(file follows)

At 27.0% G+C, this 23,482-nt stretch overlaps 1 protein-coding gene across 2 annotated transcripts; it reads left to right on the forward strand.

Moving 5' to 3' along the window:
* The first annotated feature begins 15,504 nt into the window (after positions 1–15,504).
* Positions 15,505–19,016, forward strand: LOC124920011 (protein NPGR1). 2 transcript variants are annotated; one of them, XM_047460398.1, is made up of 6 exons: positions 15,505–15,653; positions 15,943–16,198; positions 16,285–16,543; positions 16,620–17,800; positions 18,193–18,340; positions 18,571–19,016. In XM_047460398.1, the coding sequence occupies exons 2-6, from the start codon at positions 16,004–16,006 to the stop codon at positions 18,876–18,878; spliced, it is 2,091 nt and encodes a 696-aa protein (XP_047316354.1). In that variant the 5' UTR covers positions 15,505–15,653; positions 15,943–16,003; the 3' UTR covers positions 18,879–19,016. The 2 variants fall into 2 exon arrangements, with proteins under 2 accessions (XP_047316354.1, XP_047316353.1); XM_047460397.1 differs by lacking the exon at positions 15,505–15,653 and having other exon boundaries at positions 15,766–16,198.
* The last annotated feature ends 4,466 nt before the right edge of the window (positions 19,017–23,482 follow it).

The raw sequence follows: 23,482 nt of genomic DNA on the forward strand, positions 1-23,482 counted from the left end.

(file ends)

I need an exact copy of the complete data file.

At 27.0% G+C, this 23,482-nt stretch overlaps 1 protein-coding gene across 2 annotated transcripts; it reads left to right on the forward strand.

Moving 5' to 3' along the window:
* The first annotated feature begins 15,504 nt into the window (after positions 1–15,504).
* Positions 15,505–19,016, forward strand: LOC124920011 (protein NPGR1). 2 transcript variants are annotated; one of them, XM_047460398.1, is made up of 6 exons: positions 15,505–15,653; positions 15,943–16,198; positions 16,285–16,543; positions 16,620–17,800; positions 18,193–18,340; positions 18,571–19,016. In XM_047460398.1, the coding sequence occupies exons 2-6, from the start codon at positions 16,004–16,006 to the stop codon at positions 18,876–18,878; spliced, it is 2,091 nt and encodes a 696-aa protein (XP_047316354.1). In that variant the 5' UTR covers positions 15,505–15,653; positions 15,943–16,003; the 3' UTR covers positions 18,879–19,016. The 2 variants fall into 2 exon arrangements, with proteins under 2 accessions (XP_047316354.1, XP_047316353.1); XM_047460397.1 differs by lacking the exon at positions 15,505–15,653 and having other exon boundaries at positions 15,766–16,198.
* The last annotated feature ends 4,466 nt before the right edge of the window (positions 19,017–23,482 follow it).

The raw sequence follows: 23,482 nt of genomic DNA on the forward strand, positions 1-23,482 counted from the left end.